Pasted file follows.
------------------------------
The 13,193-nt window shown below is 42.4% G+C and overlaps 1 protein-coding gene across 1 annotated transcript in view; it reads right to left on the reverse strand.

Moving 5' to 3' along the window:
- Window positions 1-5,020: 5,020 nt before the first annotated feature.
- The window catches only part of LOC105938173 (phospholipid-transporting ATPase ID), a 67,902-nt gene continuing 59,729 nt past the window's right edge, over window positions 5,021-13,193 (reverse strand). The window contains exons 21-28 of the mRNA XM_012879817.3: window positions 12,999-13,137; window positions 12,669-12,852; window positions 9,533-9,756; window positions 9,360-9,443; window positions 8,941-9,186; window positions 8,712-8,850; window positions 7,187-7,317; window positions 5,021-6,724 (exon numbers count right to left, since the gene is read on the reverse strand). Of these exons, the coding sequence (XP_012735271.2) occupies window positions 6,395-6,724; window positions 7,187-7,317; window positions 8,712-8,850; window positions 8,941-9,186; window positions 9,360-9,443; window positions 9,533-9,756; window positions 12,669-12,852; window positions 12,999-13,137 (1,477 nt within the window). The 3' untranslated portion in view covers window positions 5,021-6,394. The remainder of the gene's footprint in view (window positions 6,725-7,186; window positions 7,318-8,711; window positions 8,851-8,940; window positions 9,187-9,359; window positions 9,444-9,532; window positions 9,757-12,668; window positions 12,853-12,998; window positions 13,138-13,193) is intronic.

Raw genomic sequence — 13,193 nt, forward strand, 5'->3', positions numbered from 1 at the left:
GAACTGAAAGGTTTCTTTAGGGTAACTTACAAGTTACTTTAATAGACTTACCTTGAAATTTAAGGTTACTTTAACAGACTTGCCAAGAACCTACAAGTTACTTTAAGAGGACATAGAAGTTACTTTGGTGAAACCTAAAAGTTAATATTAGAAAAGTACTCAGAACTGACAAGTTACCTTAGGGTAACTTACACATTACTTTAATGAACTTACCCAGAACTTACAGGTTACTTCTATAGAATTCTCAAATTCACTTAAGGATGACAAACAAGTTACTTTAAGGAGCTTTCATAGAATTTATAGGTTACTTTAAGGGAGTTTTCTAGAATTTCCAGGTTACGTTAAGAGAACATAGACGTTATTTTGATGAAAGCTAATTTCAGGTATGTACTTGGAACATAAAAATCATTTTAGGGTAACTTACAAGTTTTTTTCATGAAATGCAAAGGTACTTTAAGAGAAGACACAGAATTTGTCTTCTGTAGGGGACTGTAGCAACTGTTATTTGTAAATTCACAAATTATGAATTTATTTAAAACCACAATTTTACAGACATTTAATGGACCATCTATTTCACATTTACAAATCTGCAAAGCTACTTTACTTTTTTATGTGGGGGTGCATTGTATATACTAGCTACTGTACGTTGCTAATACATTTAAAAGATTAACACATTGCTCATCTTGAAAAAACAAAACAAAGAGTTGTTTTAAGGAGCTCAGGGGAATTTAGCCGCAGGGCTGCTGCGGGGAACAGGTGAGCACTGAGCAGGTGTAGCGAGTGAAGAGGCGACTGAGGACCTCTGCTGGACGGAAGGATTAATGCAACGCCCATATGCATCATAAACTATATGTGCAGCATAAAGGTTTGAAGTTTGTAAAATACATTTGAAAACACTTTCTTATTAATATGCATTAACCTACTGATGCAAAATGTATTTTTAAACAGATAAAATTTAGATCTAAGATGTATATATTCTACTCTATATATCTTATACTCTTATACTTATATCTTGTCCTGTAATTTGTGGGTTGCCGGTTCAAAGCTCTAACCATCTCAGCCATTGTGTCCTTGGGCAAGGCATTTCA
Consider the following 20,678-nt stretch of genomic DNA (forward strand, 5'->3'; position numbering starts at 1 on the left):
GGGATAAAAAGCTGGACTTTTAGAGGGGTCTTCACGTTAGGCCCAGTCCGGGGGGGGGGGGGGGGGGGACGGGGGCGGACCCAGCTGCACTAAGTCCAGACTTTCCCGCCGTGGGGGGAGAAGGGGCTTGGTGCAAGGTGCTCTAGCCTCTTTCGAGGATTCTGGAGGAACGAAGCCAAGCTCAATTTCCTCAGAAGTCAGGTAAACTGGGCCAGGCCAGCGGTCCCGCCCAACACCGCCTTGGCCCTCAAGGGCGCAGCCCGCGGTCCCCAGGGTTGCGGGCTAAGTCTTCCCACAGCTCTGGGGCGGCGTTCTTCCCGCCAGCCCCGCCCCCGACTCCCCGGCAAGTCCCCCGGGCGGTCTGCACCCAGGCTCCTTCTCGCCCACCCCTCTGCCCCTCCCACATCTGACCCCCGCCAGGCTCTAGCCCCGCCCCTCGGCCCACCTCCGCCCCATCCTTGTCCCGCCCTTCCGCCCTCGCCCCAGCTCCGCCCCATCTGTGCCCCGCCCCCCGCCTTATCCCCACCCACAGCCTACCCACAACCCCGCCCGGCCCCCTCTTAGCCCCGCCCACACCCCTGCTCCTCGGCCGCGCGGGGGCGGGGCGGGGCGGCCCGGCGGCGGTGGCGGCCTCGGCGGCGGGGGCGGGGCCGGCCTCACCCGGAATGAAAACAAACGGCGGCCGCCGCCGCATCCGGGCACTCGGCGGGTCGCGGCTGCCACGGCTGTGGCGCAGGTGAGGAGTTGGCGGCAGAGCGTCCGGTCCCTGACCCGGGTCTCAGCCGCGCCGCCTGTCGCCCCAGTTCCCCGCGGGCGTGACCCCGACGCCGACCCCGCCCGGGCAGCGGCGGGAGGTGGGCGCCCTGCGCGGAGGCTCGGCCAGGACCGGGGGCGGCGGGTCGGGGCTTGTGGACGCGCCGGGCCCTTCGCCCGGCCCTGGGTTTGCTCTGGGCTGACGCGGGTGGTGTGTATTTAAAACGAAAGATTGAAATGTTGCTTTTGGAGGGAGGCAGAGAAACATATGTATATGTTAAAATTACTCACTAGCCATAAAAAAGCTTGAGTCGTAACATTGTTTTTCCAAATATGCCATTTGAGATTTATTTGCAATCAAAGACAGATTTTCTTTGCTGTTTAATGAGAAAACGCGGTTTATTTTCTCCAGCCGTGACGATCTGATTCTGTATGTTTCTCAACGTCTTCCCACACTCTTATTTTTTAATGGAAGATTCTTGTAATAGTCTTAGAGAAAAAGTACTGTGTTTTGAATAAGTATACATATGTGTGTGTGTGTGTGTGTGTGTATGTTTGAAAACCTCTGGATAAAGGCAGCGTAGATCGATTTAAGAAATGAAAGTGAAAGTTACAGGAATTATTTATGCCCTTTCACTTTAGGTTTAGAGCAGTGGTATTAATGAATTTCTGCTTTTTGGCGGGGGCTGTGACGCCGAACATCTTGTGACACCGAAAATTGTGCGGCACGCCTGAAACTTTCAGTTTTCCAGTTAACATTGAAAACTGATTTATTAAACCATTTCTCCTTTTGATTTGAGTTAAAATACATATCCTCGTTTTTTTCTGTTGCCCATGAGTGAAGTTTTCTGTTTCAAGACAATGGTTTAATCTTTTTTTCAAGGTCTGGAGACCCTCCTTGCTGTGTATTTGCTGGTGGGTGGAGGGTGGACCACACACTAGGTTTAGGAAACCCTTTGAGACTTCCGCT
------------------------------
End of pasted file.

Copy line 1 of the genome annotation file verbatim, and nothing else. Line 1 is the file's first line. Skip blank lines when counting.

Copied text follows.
The 13,193-nt window shown below is 42.4% G+C and overlaps 1 protein-coding gene across 1 annotated transcript in view; it reads right to left on the reverse strand.